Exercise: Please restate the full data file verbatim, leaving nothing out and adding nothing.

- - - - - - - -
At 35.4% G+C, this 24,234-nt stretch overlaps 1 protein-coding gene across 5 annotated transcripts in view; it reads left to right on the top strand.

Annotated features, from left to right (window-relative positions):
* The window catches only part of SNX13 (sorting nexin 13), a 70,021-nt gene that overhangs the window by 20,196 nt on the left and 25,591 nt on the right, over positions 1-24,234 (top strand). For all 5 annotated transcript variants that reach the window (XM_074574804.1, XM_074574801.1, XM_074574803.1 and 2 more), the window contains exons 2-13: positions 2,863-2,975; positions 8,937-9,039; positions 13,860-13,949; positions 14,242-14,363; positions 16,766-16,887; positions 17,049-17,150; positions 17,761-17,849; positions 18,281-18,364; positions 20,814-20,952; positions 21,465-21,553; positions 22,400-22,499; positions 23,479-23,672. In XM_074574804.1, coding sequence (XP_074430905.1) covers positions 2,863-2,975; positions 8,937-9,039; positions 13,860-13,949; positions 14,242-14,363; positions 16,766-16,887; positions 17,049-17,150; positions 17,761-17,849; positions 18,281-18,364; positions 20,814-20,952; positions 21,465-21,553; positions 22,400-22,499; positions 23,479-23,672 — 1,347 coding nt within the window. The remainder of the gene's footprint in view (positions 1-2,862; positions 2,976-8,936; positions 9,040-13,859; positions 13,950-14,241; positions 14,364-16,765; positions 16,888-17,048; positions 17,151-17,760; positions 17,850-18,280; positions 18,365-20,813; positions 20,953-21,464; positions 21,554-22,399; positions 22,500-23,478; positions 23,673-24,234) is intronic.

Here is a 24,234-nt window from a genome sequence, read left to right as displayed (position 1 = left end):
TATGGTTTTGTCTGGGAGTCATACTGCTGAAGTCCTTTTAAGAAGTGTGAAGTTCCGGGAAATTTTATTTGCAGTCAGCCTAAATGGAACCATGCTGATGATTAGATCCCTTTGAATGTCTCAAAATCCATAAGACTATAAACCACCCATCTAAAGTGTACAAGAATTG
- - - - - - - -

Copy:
At 35.4% G+C, this 24,234-nt stretch overlaps 1 protein-coding gene across 5 annotated transcripts in view; it reads left to right on the top strand.

Annotated features, from left to right (window-relative positions):
* The window catches only part of SNX13 (sorting nexin 13), a 70,021-nt gene that overhangs the window by 20,196 nt on the left and 25,591 nt on the right, over positions 1-24,234 (top strand). For all 5 annotated transcript variants that reach the window (XM_074574804.1, XM_074574801.1, XM_074574803.1 and 2 more), the window contains exons 2-13: positions 2,863-2,975; positions 8,937-9,039; positions 13,860-13,949; positions 14,242-14,363; positions 16,766-16,887; positions 17,049-17,150; positions 17,761-17,849; positions 18,281-18,364; positions 20,814-20,952; positions 21,465-21,553; positions 22,400-22,499; positions 23,479-23,672. In XM_074574804.1, coding sequence (XP_074430905.1) covers positions 2,863-2,975; positions 8,937-9,039; positions 13,860-13,949; positions 14,242-14,363; positions 16,766-16,887; positions 17,049-17,150; positions 17,761-17,849; positions 18,281-18,364; positions 20,814-20,952; positions 21,465-21,553; positions 22,400-22,499; positions 23,479-23,672 — 1,347 coding nt within the window. The remainder of the gene's footprint in view (positions 1-2,862; positions 2,976-8,936; positions 9,040-13,859; positions 13,950-14,241; positions 14,364-16,765; positions 16,888-17,048; positions 17,151-17,760; positions 17,850-18,280; positions 18,365-20,813; positions 20,953-21,464; positions 21,554-22,399; positions 22,500-23,478; positions 23,673-24,234) is intronic.

Here is a 24,234-nt window from a genome sequence, read left to right as displayed (position 1 = left end):
TATGGTTTTGTCTGGGAGTCATACTGCTGAAGTCCTTTTAAGAAGTGTGAAGTTCCGGGAAATTTTATTTGCAGTCAGCCTAAATGGAACCATGCTGATGATTAGATCCCTTTGAATGTCTCAAAATCCATAAGACTATAAACCACCCATCTAAAGTGTACAAGAATTG